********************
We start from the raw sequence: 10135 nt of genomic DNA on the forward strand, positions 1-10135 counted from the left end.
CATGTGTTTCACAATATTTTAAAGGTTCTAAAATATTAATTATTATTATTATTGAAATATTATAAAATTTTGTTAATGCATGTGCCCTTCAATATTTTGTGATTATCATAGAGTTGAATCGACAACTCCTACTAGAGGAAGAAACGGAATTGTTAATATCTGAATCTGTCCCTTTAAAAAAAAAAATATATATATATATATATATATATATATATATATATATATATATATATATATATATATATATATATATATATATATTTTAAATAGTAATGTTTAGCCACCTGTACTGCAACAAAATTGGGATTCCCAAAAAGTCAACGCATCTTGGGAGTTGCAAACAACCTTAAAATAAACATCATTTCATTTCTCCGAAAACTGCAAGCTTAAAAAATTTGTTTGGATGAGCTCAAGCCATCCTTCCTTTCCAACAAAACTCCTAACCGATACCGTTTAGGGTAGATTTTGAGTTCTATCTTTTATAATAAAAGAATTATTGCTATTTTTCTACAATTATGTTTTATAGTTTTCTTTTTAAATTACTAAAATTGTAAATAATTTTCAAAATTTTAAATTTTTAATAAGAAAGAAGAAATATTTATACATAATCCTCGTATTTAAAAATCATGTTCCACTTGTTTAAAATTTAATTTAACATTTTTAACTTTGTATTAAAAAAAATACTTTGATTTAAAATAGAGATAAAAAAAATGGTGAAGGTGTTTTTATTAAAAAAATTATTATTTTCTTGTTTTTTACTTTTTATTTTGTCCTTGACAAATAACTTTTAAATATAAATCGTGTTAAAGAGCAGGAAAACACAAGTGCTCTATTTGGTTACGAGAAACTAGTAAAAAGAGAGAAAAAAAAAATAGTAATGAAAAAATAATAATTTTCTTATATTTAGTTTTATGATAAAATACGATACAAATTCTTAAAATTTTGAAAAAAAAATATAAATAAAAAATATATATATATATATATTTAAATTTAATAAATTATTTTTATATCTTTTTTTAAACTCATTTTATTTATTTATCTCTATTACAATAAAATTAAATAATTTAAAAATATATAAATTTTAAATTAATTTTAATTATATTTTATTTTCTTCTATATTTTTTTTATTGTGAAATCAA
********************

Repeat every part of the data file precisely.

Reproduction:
We start from the raw sequence: 10135 nt of genomic DNA on the forward strand, positions 1-10135 counted from the left end.
CATGTGTTTCACAATATTTTAAAGGTTCTAAAATATTAATTATTATTATTATTGAAATATTATAAAATTTTGTTAATGCATGTGCCCTTCAATATTTTGTGATTATCATAGAGTTGAATCGACAACTCCTACTAGAGGAAGAAACGGAATTGTTAATATCTGAATCTGTCCCTTTAAAAAAAAAAATATATATATATATATATATATATATATATATATATATATATATATATATATATATATATATATATATATATATATTTTAAATAGTAATGTTTAGCCACCTGTACTGCAACAAAATTGGGATTCCCAAAAAGTCAACGCATCTTGGGAGTTGCAAACAACCTTAAAATAAACATCATTTCATTTCTCCGAAAACTGCAAGCTTAAAAAATTTGTTTGGATGAGCTCAAGCCATCCTTCCTTTCCAACAAAACTCCTAACCGATACCGTTTAGGGTAGATTTTGAGTTCTATCTTTTATAATAAAAGAATTATTGCTATTTTTCTACAATTATGTTTTATAGTTTTCTTTTTAAATTACTAAAATTGTAAATAATTTTCAAAATTTTAAATTTTTAATAAGAAAGAAGAAATATTTATACATAATCCTCGTATTTAAAAATCATGTTCCACTTGTTTAAAATTTAATTTAACATTTTTAACTTTGTATTAAAAAAAATACTTTGATTTAAAATAGAGATAAAAAAAATGGTGAAGGTGTTTTTATTAAAAAAATTATTATTTTCTTGTTTTTTACTTTTTATTTTGTCCTTGACAAATAACTTTTAAATATAAATCGTGTTAAAGAGCAGGAAAACACAAGTGCTCTATTTGGTTACGAGAAACTAGTAAAAAGAGAGAAAAAAAAAATAGTAATGAAAAAATAATAATTTTCTTATATTTAGTTTTATGATAAAATACGATACAAATTCTTAAAATTTTGAAAAAAAAATATAAATAAAAAATATATATATATATATATTTAAATTTAATAAATTATTTTTATATCTTTTTTTAAACTCATTTTATTTATTTATCTCTATTACAATAAAATTAAATAATTTAAAAATATATAAATTTTAAATTAATTTTAATTATATTTTATTTTCTTCTATATTTTTTTTATTGTGAAATCAA